Beyond the Wall: Writing A Path Through Palestine is a sharp, immediate reportage published by Seagull Books/Chicago University Press on 15th May 2012. It is the latest release in Seagull’s series of short Manifestos for the Twenty-First Century, which tackle current issues in international political affairs. The publisher’s page can be found here and the Amazon UK page, which has a little bit more blurb, is here.
Beyond the Wall was launched with a panel event at The Mosaic Rooms, entitled Writing A Path Through International Affairs. Journalist Susannah Tarbush has written an excellent report on the event, here. I was joined by Anna Blundy, former Times Moscow correspondent and author of a series of novels about war correspondent Faith Zanetti, inspired by Marie Colvin; poet, economist and novelist Nitasha Kaul, whose debut novel ‘Residue’ was shortlisted for the Man Asian Literary Prize and who has written extensively about global economics, Kashmir, India and Bhutan; and Rosie Garthwaite, who began her reporting career straight out of university and the army in Basra, Iraq, and has worked as a reporter and producer for the BBC, Reuters and Al-Jazeera. Her book How to Avoid Being Killed in a Warzone is a survivors’ guide to staying alive in combat territory.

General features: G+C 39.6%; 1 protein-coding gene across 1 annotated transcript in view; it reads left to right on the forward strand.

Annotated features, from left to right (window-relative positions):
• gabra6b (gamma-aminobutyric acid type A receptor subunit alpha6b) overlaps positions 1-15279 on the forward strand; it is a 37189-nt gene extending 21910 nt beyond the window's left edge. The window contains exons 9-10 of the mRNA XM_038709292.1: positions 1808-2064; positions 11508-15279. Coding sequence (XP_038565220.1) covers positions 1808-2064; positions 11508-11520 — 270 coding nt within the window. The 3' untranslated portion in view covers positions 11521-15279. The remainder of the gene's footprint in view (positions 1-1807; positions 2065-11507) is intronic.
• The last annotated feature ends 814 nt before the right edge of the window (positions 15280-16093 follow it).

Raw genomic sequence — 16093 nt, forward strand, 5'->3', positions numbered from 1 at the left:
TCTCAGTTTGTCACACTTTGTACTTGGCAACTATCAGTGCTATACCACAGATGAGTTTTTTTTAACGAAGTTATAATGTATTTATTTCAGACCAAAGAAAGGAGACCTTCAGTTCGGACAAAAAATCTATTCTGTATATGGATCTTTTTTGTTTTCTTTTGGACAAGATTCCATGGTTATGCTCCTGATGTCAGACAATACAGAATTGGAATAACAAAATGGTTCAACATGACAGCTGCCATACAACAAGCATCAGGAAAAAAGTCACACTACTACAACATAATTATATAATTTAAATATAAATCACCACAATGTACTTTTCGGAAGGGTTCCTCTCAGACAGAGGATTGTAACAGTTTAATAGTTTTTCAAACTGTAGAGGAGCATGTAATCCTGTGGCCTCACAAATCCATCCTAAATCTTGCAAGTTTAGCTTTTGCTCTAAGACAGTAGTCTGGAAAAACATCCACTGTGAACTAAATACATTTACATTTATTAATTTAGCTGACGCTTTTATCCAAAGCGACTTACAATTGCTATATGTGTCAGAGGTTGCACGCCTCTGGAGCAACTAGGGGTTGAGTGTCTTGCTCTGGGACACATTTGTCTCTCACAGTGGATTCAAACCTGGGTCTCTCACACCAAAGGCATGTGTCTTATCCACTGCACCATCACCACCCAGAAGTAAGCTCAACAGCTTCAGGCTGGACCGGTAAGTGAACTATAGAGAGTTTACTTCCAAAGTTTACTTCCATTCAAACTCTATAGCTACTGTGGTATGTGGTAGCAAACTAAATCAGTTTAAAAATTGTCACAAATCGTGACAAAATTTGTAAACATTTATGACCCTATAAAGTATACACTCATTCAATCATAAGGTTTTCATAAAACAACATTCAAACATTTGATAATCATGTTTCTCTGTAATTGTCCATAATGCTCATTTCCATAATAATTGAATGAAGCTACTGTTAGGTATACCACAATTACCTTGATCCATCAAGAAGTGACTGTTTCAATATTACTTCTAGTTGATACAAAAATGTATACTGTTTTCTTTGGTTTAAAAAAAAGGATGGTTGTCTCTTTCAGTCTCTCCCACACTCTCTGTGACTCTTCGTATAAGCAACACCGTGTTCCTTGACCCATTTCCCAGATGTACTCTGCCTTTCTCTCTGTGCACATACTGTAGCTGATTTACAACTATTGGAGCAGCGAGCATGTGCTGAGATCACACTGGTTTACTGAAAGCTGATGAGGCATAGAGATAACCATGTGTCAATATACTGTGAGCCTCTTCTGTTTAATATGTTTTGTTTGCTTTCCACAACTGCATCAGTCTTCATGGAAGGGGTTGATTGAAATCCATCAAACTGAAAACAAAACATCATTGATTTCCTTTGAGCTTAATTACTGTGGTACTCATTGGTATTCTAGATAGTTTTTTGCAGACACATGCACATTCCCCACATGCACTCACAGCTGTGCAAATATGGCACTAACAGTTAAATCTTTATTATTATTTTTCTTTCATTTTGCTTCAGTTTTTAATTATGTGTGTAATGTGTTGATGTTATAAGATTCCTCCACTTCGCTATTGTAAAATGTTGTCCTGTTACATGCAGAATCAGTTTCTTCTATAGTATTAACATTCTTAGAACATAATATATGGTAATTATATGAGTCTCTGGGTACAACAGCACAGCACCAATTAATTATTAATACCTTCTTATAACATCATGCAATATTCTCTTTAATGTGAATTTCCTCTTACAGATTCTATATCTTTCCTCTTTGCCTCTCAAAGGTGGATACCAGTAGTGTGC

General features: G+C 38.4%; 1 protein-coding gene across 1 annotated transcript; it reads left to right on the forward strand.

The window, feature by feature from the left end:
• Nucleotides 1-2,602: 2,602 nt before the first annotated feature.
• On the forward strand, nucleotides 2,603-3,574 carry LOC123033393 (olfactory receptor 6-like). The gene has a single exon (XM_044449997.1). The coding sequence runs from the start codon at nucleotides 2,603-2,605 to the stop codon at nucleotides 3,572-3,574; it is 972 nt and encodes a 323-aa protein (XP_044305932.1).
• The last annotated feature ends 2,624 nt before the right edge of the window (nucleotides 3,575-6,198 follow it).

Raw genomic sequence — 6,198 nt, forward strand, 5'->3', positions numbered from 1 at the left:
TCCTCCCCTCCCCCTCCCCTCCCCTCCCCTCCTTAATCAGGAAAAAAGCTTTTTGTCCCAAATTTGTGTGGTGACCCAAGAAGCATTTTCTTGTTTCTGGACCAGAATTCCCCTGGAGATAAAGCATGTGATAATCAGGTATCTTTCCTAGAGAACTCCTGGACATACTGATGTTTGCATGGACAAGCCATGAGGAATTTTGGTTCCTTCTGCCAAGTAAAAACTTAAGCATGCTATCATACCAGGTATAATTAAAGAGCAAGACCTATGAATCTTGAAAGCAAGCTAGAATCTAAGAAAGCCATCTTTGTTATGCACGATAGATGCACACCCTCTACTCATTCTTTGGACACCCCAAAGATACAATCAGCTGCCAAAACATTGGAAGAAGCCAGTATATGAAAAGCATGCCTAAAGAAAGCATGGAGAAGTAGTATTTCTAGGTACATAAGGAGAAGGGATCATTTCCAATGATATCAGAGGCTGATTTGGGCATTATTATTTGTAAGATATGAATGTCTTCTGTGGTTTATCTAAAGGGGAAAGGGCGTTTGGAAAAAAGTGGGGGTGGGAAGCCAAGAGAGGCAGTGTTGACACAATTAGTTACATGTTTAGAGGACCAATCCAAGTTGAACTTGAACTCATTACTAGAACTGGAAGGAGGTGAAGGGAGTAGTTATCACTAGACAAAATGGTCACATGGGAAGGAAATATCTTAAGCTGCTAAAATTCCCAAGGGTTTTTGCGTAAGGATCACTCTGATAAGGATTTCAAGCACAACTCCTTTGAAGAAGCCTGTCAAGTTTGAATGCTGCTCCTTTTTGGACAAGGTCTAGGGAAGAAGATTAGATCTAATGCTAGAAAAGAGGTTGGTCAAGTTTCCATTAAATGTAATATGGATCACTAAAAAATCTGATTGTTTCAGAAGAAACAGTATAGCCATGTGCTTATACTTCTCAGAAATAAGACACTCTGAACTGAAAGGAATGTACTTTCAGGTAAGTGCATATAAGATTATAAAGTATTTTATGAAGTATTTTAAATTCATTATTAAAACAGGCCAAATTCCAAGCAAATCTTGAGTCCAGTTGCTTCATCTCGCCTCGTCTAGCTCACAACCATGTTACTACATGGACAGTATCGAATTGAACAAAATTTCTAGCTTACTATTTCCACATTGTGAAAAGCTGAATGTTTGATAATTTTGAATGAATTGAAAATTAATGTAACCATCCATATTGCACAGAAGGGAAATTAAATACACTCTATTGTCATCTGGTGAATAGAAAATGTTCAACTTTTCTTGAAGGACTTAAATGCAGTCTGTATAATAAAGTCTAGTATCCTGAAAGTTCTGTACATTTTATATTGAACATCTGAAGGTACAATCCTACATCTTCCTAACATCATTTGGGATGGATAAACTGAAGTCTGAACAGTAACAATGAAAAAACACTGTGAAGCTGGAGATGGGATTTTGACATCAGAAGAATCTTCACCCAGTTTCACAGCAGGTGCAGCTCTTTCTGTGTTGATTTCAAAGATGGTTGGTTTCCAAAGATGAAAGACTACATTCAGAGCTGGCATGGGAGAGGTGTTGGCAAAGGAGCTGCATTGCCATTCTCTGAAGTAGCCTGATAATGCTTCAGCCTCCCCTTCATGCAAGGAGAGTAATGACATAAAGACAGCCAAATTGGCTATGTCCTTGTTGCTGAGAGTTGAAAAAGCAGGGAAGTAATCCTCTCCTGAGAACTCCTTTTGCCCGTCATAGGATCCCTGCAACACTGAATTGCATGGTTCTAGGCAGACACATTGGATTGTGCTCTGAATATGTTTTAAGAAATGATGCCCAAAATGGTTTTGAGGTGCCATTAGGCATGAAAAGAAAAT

Beyond the Wall: Writing A Path Through Palestine is "an unflinching portrait of life in the West Bank in the 21st Century" (The Observer), seen through the eyes of its activists, its ordinary citizens, its children, its population of international aid workers, reporters and foreign visitors. From my first experience of the caprices and cruelties of checkpoint culture upon entering the West Bank to a final confrontation with the army in Silwan I report, reflect upon and analyse multiple aspects of life in an occupied territory. Covering Bethlehem, Hebron, Jerusalem, Ramallah, Nablus and Nazareth, speaking to children in the refugee camps at Balata and degree students in the lecture halls of Birzeit University, I share observations of Palestinians from all walks of life. I was both shocked by the behaviour of the military and circumspect about many aspects of Palestinian culture. My final vision balances faith in the vigour of the country's young activists, shock at the perverse effects of military occupation on the mentality of the occupied and the occupiers alike and sorrow at seeing the frustration and anger of the country's youngest citizens.